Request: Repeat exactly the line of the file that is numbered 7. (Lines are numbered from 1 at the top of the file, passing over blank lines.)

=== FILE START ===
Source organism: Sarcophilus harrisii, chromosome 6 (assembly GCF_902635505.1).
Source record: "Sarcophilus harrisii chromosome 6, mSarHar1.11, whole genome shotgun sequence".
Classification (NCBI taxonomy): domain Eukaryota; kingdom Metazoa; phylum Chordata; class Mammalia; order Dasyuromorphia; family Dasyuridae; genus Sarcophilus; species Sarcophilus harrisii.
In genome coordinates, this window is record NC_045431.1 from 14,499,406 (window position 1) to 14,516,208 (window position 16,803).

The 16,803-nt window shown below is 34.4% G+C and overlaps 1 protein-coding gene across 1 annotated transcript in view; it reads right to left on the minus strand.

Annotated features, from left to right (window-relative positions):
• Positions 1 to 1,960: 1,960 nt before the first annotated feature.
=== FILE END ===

• Positions 1 to 1,960: 1,960 nt before the first annotated feature.